Problems with loading software from tape (or virtual tape files) onto original Spectrum hardware are often caused by using incorrect tape leads and incorrectly identifying sockets. Different Spectrum models were supplied with different tape leads, all of which were designed to be used with mono cassette recorders.
Original tape leads
The ZX Spectrum 16k/48k and ZX Spectrum+ 128K both have a pair of 3.5mm mono sockets labelled EAR and MIC. These computers were supplied with a twin cable terminated at each end with a pair of 3.5mm mono jacks.
Note that the EAR socket is the input and connects to the earphone output of the cassette deck while MIC is the output and should be connected to the microphone input.
The ZX Spectrum +3 has a single 3.5mm stereo socket which is used for both tape input and output. The +3 was not supplied with a suitable cable but details are included in the manual. The tip of a 3.5mm stereo jack is connected to the MIC output, the ring connected to the EAR input (sleeve is ground common to both). The diagram in the manual shows a twin lead from the stereo jack to a pair of mono jacks for the earphone and microphone sockets of a mono cassette deck. The EAR input was disconnected on the +2A but can be restored easily by the addition of one capacitor on the motherboard.
The ZX Spectrum +2 and +2B have no provision for loading from an external tape deck so no leads were provided. The +2B can be modified to restore the same pinout (and hence tape lead) as the +3 but this requires cutting a trace on the motherboard to separate the tip and ring of the stereo socket.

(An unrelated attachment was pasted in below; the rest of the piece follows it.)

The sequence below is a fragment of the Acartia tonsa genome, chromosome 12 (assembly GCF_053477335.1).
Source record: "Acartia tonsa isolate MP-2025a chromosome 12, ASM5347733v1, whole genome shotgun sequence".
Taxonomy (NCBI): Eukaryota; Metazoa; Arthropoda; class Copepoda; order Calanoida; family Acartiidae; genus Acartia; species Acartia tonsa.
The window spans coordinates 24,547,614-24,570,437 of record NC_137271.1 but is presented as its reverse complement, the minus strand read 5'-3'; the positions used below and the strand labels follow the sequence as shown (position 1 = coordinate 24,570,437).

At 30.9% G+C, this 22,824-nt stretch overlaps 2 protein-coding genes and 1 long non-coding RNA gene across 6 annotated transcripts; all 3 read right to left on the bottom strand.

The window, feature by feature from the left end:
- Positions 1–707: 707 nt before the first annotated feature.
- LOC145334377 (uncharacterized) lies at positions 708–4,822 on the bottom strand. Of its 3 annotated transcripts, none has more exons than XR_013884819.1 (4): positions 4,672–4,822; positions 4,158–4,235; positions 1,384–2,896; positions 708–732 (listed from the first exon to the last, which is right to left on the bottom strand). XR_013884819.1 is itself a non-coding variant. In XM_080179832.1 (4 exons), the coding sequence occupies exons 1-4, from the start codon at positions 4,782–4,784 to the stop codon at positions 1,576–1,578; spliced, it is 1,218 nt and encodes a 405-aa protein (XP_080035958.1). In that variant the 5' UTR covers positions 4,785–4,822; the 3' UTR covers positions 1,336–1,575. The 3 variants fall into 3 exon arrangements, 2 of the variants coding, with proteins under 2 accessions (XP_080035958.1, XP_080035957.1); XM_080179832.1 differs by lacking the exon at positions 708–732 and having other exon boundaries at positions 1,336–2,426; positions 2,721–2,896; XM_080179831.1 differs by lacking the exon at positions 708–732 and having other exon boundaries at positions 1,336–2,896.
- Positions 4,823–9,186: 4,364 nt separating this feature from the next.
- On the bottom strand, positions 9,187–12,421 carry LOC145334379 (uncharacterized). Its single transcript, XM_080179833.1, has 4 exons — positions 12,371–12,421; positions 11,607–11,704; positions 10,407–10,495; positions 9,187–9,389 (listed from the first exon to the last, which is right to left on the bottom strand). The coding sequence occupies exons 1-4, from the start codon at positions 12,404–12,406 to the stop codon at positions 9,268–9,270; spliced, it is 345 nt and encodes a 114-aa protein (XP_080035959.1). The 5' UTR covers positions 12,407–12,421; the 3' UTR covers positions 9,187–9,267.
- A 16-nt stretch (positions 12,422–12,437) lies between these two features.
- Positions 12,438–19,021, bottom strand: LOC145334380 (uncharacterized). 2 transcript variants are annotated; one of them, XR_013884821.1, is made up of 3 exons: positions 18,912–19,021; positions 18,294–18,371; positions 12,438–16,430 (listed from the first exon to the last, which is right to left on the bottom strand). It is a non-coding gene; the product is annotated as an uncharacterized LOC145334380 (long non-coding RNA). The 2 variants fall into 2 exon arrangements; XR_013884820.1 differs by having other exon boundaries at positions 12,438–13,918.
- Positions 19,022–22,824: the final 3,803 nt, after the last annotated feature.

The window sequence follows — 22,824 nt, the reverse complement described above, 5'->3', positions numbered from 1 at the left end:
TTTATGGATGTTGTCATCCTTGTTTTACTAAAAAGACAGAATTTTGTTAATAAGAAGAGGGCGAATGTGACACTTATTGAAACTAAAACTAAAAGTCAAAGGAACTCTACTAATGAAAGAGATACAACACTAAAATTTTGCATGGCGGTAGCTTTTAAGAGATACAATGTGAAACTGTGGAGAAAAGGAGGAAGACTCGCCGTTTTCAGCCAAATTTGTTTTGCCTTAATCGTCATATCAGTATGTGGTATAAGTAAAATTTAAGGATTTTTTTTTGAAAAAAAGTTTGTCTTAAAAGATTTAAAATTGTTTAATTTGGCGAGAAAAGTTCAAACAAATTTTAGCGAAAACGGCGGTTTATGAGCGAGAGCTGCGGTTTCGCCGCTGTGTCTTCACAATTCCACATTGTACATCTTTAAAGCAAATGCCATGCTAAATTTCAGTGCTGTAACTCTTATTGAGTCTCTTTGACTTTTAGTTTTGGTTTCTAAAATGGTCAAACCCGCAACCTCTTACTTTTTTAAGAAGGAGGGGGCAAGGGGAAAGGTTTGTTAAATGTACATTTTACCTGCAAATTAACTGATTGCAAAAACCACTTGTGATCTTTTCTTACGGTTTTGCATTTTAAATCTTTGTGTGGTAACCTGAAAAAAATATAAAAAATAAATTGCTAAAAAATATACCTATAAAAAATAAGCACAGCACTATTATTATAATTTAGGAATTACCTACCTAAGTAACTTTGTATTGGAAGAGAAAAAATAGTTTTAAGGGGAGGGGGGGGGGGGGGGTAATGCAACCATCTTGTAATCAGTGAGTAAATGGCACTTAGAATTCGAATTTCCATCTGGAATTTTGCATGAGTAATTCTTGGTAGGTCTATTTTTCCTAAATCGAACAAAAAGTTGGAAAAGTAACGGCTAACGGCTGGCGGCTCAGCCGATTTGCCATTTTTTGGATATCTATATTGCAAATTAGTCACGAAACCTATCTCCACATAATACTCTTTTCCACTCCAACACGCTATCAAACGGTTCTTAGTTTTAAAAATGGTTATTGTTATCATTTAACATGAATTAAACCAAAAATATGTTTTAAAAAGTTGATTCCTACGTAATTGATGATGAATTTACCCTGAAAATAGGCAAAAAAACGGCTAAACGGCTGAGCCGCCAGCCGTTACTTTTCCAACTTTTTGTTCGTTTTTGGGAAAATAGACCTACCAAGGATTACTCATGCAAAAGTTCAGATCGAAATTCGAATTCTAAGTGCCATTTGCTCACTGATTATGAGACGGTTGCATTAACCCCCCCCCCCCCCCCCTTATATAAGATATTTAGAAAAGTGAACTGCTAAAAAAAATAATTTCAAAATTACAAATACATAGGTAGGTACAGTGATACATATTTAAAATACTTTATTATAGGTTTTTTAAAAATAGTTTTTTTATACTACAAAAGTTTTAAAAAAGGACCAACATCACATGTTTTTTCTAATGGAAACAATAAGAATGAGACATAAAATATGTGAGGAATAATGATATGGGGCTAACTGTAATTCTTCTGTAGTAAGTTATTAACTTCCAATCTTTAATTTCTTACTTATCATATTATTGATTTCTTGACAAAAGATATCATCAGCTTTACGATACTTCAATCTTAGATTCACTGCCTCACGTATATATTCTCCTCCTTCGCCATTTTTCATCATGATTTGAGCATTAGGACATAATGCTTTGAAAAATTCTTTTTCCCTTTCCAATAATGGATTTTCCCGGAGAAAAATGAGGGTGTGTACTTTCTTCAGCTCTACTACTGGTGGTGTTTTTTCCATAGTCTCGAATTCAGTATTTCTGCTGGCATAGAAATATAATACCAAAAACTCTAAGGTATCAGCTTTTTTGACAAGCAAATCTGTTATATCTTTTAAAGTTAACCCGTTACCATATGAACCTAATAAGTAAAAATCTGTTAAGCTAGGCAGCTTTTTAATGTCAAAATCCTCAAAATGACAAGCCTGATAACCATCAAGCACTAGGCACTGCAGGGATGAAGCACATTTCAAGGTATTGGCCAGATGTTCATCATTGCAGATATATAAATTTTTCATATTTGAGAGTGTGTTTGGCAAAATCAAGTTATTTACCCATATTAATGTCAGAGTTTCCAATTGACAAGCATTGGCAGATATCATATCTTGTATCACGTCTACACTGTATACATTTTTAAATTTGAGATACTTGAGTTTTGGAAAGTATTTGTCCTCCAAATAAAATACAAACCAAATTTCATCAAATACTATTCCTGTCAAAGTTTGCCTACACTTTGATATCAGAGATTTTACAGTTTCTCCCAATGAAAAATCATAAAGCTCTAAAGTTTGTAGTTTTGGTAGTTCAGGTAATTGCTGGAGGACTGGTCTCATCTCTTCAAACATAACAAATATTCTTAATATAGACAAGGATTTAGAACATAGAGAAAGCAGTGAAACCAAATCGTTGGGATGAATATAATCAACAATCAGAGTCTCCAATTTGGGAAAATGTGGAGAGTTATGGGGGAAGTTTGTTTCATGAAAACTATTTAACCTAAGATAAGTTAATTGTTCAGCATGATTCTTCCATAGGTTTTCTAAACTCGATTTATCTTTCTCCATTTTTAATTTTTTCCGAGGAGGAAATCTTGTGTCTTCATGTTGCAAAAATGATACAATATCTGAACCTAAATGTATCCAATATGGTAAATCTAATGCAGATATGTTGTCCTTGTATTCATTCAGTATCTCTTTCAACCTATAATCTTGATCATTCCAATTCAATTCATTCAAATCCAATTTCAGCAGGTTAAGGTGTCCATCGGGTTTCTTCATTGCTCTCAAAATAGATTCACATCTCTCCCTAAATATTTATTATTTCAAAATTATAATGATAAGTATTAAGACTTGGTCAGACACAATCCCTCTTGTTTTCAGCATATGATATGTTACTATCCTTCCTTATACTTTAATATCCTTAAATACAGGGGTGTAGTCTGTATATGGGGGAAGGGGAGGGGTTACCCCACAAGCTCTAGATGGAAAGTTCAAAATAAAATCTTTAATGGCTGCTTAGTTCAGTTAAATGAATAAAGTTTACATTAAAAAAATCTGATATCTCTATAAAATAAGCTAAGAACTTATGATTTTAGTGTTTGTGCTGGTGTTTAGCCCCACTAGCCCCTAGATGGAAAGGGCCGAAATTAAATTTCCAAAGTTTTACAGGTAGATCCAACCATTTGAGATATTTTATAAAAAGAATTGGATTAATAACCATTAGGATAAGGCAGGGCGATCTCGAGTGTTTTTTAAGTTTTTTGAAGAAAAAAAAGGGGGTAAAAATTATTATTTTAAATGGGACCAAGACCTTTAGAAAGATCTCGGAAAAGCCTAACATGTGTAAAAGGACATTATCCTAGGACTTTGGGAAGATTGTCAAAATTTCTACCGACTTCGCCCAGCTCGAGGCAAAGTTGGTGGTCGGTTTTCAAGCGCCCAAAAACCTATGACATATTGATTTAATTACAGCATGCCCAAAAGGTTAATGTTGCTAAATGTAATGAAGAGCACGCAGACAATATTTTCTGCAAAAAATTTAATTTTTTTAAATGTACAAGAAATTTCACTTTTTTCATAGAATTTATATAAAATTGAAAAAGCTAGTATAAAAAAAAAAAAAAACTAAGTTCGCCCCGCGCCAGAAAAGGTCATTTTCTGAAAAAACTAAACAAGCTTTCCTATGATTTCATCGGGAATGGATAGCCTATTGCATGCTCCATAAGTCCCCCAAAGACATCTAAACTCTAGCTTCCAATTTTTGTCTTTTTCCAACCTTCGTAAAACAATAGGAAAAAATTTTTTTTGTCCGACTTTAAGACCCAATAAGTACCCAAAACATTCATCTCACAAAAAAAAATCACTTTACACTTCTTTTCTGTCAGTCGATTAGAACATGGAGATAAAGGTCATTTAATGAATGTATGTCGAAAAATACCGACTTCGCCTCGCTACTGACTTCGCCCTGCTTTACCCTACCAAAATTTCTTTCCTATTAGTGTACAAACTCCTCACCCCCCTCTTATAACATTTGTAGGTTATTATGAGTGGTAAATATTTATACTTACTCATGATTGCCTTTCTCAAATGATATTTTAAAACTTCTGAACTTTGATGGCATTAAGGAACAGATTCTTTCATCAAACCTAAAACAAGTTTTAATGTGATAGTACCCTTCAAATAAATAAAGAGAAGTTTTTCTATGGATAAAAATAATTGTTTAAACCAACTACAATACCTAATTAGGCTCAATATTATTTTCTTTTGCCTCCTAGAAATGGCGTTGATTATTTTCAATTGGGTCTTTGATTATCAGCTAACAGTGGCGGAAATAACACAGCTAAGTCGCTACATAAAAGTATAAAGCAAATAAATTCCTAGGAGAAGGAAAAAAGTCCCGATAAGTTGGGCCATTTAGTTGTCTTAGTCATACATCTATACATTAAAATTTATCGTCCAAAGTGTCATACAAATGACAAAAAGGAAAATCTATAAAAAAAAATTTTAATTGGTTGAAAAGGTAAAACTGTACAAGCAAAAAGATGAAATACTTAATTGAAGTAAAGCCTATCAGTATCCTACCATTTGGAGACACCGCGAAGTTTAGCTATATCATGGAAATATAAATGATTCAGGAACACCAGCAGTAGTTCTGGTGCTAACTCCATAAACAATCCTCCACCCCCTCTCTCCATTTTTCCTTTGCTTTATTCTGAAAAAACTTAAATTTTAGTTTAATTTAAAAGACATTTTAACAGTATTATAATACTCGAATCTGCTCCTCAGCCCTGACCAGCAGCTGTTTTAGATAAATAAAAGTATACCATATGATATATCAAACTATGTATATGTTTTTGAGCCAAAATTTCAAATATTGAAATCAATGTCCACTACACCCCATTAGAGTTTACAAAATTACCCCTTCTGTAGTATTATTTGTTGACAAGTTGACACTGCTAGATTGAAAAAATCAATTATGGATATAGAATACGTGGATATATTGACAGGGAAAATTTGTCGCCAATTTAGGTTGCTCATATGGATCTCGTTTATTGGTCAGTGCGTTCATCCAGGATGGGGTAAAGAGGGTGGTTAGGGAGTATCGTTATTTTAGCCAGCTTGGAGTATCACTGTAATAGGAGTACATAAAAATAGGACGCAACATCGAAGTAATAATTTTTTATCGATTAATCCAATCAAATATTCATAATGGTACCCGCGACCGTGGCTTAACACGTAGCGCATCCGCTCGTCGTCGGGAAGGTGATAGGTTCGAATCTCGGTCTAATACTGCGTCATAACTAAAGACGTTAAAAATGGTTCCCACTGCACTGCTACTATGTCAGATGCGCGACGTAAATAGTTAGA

Connecting to stereo equipment
Laptops, MP3 players, smartphones, etc. all have stereo outputs which shouldn't really have mono jacks plugged into them as this will short the right hand channel to ground. While this is unlikely to do permanent damage to your device it isn't ideal, however using the original tape leads in this way will often work OK.
Normal off-the-shelf stereo to stereo leads however are not suitable for any spectrum model.
On the 16/48k and 128K the type of mono sockets used will only contact the tip and ring of the stereo jack plug, grounding the ring (right hand audio channel) and leaving the sleeve not grounded. The usual symptom of this is that the signal reaching the Spectrum is far too low to load.
Using such a cable with the +3 is even worse because while the right hand channel is connected to the EAR input, the left hand channel is connected to the Spectrum's output. Again this is unlikely to cause permanent damage, but connecting two audio outputs to each other is generally a bad idea!
For a 'perfect' tape lead to use with a device that has stereo input/outputs one should start with the relevant original tape lead pinout and replace the cassette ends with stereo jacks. Convention is to use the left channel for mono applications so the ground should be connected to sleeve and the signal to tip. If you want to route the MIC audio output to speakers (for listening to game audio etc) you may want to connect the MIC signal wire to both tip and ring so that the sound comes out both speakers.